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Portrait of a Patriot: The Major Political and Legal Papers of Josiah Quincy Junior.

Portrait of a Patriot: The Major Political and Legal Papers of Josiah Quincy Junior. Volume Four: The Law Reports, Part One (1761-1765). Edited by Daniel R. Coquillette and Neil Longley York. (Boston, Mass.: Colonial Society of Massachusetts, with University of Virginia Press, 2009. Pp. xii, 417. $40.00.)

Josiah Quincy, among historians of the American Revolution, is often referred to as a "forgotten patriot." A keen, active member of the Sons of Liberty, he published essays and articles that criticized politicians appointed by the crown and British policy on topics like the Stamp Act and the Coercive Acts. In 1775, he went to England to build support among British politicians for colonial activities; the return journey to Massachusetts was his undoing, for he died shortly before the ship arrived in Boston and before the Revolution itself commenced. To men of the Revolutionary age, he was a hero, but for modern-day Americans, he has remained in the shadows, at best.

Quincy's written legacy from the 1760s and 1770s takes many forms: a journal of his travels to the South, his commonplace book, and a set of law reports of the cases he witnessed between 1761 and 1772 at the Superior Court of Judicature in Massachusetts. Unlike law students of the period who might take down notes on cases that interested them for personal reference later, Quincy's note-taking purpose was to prepare a set of law reports that could be shared with others, giving basic information on precedents that might be cited by any lawyer in future. They are the oldest law reports in America and are still cited by Massachusetts courts today. In the last two volumes of Portrait of a Patriot, the editors, Daniel R. Coquillette and Neil Longley York, give us a complete republication of Quincy's Law Reports, to which they have added copious notes on the issues in play for each case, the lawyers for each side, other paperwork available on the cases (e.g., depositions and summonses for witnesses), the sources or authorities cited by lawyers in each suit, and even how cases were later cited by Massachusetts courts.

The volumes remind the modern reader that colonial law was far from being an amateur affair, as some legal historians have suggested was common in the period. The lawyers arguing in the cases Quincy recorded had access to a wide range of legal materials, as demonstrated by Quincy himself. Appendices in volume 5 give full bibliographical details on Quincy's law library both during his lifetime (works cited by him during arguments) as well as at his death (via probate records). Other appendices provide critical background detail on the judges and lawyers who were active during the last twenty years prior to the Revolution in Boston, all men who would have been known to Quincy and who feature largely in his Law Reports. These men had significant legal training and, in a few cases, highly specialized areas of emphasis or background (Jeremiah Gridley devoted an enormous amount of his library to the collection of texts on admiralty law, for example). The cast of characters is large, but Coquillette and York steer the reader through the maze of duplicate surnames (Gridley, Jeremiah, and Gridley, Benjamin), fleshing out the work Quincy did to its fullest extent. By the time of the Revolution, judges on the court were no longer merely men with political connections but often had extensive legal backgrounds of their own (e.g., Edmund Trowbridge).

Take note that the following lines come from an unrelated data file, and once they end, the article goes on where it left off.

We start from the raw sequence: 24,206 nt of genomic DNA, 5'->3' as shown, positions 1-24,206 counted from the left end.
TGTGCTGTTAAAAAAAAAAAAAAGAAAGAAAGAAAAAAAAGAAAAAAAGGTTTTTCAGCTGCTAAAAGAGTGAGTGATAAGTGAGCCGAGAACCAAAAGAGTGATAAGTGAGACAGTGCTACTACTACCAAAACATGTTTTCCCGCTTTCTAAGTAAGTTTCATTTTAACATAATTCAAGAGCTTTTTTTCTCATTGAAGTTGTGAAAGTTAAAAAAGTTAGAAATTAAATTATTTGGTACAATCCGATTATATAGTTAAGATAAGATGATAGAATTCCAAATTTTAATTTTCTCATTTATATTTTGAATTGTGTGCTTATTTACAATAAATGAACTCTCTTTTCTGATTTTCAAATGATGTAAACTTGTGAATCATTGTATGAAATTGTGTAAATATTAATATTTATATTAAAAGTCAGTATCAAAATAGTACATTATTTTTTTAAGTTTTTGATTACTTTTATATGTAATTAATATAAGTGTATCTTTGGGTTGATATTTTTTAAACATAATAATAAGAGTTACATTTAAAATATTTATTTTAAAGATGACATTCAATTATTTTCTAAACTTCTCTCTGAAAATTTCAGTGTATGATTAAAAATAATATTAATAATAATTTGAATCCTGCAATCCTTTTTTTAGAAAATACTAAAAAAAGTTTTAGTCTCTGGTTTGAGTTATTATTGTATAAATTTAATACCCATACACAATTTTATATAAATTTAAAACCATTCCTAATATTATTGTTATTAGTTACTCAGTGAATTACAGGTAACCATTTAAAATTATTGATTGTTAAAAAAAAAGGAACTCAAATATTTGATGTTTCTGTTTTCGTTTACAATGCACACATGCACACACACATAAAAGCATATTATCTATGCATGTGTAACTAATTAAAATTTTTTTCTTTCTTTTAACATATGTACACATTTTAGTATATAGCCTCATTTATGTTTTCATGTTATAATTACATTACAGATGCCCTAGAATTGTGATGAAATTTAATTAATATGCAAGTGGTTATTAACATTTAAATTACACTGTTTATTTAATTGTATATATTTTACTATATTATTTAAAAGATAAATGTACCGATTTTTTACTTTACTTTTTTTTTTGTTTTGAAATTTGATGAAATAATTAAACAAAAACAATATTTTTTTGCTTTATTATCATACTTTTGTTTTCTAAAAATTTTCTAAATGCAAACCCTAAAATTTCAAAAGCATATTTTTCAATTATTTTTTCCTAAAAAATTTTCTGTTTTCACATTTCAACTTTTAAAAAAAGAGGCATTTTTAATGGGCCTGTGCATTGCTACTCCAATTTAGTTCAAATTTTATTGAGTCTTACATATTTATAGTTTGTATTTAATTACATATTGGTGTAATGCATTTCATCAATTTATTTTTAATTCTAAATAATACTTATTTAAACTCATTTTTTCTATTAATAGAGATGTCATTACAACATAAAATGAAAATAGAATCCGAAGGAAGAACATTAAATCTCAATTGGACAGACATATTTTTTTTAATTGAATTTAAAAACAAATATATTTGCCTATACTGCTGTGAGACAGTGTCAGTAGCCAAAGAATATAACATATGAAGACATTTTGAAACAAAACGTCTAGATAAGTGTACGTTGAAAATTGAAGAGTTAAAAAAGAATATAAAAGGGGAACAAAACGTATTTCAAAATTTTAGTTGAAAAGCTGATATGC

Further detailed appendices enhance the value of these volumes. The works that judges cited in their decisions are broken down in another appendix, indicating what sources of authority were cited, whether English, colonial, or customary law. The number of times each judge on the Superior Court dissented is likewise encoded in an appendix, which reveals that Thomas Hutchinson dissented more than three or four other judges combined on the bench. The volumes also contain a breakdown of the type of cases heard by the Superior Court in this time period; by far, procedural and jurisdictional issues prevailed at the court of appeal, followed closely by issues about evidence, commercial law, and jury trial issues. Unlike trial courts, where matters of property and contract prevailed numerically, at this appellate level the problems at issue were more likely to be narrowly technical in nature. The editors have even provided a handy 'key' to the cases in both volumes in an appendix that summarizes the main issues and findings in each suit.

Although Quincy's great-grandson, Samuel Quincy, transcribed the original handwritten volumes in the 1860s and arranged for their publication after the Civil War, the 1865 edition contained only limited annotations and was produced using wartime pulp paper--a recipe for deterioration before the century's end. Scholars who have attempted to use the volume know its severe problems. This handsome new edition brings Josiah Quincy's work up to the highest standards of acid-free paper and clear presentation, which, by adding so many helpful tools and annotations, should make Quincy's work a more sought-after source for legal historians in generations to come.

Sally E. Hadden

Western Michigan University
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Author:Hadden, Sally E.
Publication:The Historian
Article Type:Book review
Date:Dec 22, 2011
Words:849
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